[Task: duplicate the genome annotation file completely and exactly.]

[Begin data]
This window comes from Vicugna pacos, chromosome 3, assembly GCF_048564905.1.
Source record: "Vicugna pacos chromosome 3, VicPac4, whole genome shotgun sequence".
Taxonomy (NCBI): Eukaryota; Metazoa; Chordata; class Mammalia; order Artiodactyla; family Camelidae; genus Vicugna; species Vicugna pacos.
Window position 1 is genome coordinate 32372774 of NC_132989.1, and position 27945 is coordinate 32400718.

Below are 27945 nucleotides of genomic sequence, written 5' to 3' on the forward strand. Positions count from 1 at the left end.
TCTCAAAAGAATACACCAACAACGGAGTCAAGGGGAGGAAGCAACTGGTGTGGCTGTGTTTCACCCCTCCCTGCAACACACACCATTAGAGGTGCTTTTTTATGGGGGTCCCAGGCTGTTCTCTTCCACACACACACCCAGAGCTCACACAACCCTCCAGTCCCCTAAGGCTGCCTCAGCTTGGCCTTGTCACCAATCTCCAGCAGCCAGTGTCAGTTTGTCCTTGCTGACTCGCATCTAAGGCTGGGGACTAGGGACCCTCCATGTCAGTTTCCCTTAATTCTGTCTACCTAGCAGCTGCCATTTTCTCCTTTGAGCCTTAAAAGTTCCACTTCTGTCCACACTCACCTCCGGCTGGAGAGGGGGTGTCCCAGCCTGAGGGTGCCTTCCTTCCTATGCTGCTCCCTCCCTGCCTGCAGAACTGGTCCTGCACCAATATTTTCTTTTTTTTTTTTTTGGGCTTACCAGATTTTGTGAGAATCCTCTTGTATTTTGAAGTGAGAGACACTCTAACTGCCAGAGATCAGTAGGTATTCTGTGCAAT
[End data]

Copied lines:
This window comes from Vicugna pacos, chromosome 3, assembly GCF_048564905.1.
Source record: "Vicugna pacos chromosome 3, VicPac4, whole genome shotgun sequence".
Taxonomy (NCBI): Eukaryota; Metazoa; Chordata; class Mammalia; order Artiodactyla; family Camelidae; genus Vicugna; species Vicugna pacos.
Window position 1 is genome coordinate 32372774 of NC_132989.1, and position 27945 is coordinate 32400718.

Below are 27945 nucleotides of genomic sequence, written 5' to 3' on the forward strand. Positions count from 1 at the left end.
TCTCAAAAGAATACACCAACAACGGAGTCAAGGGGAGGAAGCAACTGGTGTGGCTGTGTTTCACCCCTCCCTGCAACACACACCATTAGAGGTGCTTTTTTATGGGGGTCCCAGGCTGTTCTCTTCCACACACACACCCAGAGCTCACACAACCCTCCAGTCCCCTAAGGCTGCCTCAGCTTGGCCTTGTCACCAATCTCCAGCAGCCAGTGTCAGTTTGTCCTTGCTGACTCGCATCTAAGGCTGGGGACTAGGGACCCTCCATGTCAGTTTCCCTTAATTCTGTCTACCTAGCAGCTGCCATTTTCTCCTTTGAGCCTTAAAAGTTCCACTTCTGTCCACACTCACCTCCGGCTGGAGAGGGGGTGTCCCAGCCTGAGGGTGCCTTCCTTCCTATGCTGCTCCCTCCCTGCCTGCAGAACTGGTCCTGCACCAATATTTTCTTTTTTTTTTTTTTGGGCTTACCAGATTTTGTGAGAATCCTCTTGTATTTTGAAGTGAGAGACACTCTAACTGCCAGAGATCAGTAGGTATTCTGTGCAAT